Breaching the ‘I Can’t’ Barrier

breaching the i can't barrier

By Rick Lawrence
Vibrant Faith Executive Director

I’ll begin with the obvious—we’re living through a challenging, disorienting, and difficult time in history. Racial and political and financial unrest layered on top of a global pandemic have made everyday life feel overwhelming. And that’s why it’s so important to pay attention to our words, because our words drag our beliefs behind them, and our beliefs form our reality. Jesus reminds us: “It’s not what goes into your mouth that defiles you; you are defiled by the words that come out of your mouth” (Matthew 15:11). 

We do not lessen that overwhelming feeling by simply putting a positive spin on our challenges—that’s inauthentic. And we undermine our strength and hope by continuously repeating (inside or outside of ourselves) that “I can’t.” Instead, we need an authentic substitute for “I can’t” that we can all adopt. How about:

Whenever I’m tempted to say, “I can’t,” I will substitute: 
“I can, but it will be hard, and hard is doable.”

If we’ve already agreed with Jesus that Hard = Good, then this substitution is not a fake workaround; it’s a commitment to the truth. But often “I can, but it will be hard” rams into a barrier called It’s Not Fair. Christopher Paddock directs the Office of Student Conduct and Conflict Resolution at the University of Colorado. When students get into trouble at school, they end up in Christopher’s office, usually because of a drug or alcohol charge. He loves his job because he finds great satisfaction in helping others overcome obstacles. The hardest challenge these suddenly needy young adults must face is the creeping insinuation that they won’t be able to drag themselves out of the rut they’ve descended into. I asked Christopher to describe the most effective tool he uses in his work with troubled students:

The most important thing is to have a sense of optimism for each student. The reason they meet with me is never positive, but it’s vital that I reflect an “I can” attitude relative to their identity. Often, the student is a wonderful young person who’s simply made a bad decision they regret, or because they’ve allowed themselves to move with the norms of a negative crowd instead of stand up for themselves. In every interaction, my goal is to communicate a central truth about their identity—that they are cherished, they are amazing, and they have the capacity to change the world. This ‘I can’ reflection gives them permission to be vulnerable with me because they feel supported. And when you’re locked in a challenging time, you’re desperate for support and understanding. I don’t judge students based on their actions; instead, I paint a picture of where their lives can go from here.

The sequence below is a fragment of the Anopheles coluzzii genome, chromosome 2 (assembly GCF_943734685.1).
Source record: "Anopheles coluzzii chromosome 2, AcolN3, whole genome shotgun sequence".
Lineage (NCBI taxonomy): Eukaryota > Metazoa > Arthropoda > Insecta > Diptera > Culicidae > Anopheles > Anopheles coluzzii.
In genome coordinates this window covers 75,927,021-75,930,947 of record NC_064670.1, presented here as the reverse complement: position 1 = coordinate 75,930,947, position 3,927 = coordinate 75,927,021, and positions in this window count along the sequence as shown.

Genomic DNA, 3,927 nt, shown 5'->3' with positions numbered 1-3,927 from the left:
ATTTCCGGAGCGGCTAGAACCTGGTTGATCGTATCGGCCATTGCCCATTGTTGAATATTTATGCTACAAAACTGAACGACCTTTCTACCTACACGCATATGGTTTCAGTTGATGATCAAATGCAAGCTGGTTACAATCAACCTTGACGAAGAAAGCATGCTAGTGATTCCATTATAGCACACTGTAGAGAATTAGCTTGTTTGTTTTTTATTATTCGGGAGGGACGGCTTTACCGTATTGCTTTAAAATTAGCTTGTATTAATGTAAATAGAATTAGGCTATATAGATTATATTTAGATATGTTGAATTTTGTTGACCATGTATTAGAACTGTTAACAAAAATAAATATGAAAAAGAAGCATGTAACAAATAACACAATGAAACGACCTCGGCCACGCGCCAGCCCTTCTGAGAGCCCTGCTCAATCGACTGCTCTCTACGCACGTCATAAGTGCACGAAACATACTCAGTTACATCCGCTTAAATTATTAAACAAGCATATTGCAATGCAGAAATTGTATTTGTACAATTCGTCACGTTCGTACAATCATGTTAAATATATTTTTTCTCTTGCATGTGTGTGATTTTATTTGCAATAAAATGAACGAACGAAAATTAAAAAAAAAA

People who live with an “I can” mentality surface perseverance and spiritual grit in themselves and in others because their convictions are infectious. For example, consider the transformational impact of the “I can” messages Jesus peppered His followers with over the course of three years. Here’s a sampler, all from just the first 10 chapters of Matthew’s gospel:

  • “I will show you how to fish for people!” (4:19).
  • “You are the salt of the earth” (5:13).
  • “You are the light of the world” (5:14).
  • “If someone slaps you on the right cheek, offer the other cheek also” (5:39).
  • “You are to be perfect, even as your Father in heaven is perfect” (5:48).
  • “Keep on asking, and you will receive what you ask for. Keep on seeking, and you will find. Keep on knocking, and the door will be opened to you” (7:7).
  • “I tell you the truth, I haven’t seen faith like this in all Israel!” (8:10).
  • “Daughter, be encouraged! Your faith has made you well” (9:22).
  • “Because of your faith, it will happen” (9:29).
  • “Heal the sick, raise the dead, cure those with leprosy, and cast out demons” (10:8).
  • “Look, I am sending you out as sheep among wolves. So be as shrewd as snakes and harmless as doves” (10:16).
  • “When you are arrested, don’t worry about how to respond or what to say. God will give you the right words at the right time” (10:19).
  • “Don’t be afraid of those who threaten you” (10:26).
  • “Don’t be afraid of those who want to kill your body; they cannot touch your soul” (10:28).
  • “Not a single sparrow can fall to the ground without your Father knowing it. And the very hairs on your head are all numbered. So don’t be afraid; you are more valuable to God than a whole flock of sparrows” (10:29-31).
  • “Anyone who receives you receives me” (10:40).
  • And, of course, to the paralyzed man lying on a mat: “Be encouraged, my child! Your sins are forgiven” (9:2).

If you have “I can’t” tendencies, start by making those two words a red flag in your life. Whenever you hear yourself speak or think some version of them, stop and replace them with “I can, but it will be hard, and hard is doable.” One practical way to live this out is to invest in deeper learning and ministry training. When you’re learning you’re growing, and when you’re growing you’re saying to yourself (and others) “I can.” 

Rick Lawrence is Executive Director of Vibrant Faith. He’s the general editor of the Jesus-Centered Bible, and author of 40 books, including The Jesus-Centered Life and the new daily devotional Jesus-Centered Daily. His new book, The Suicide Solution, was just released.


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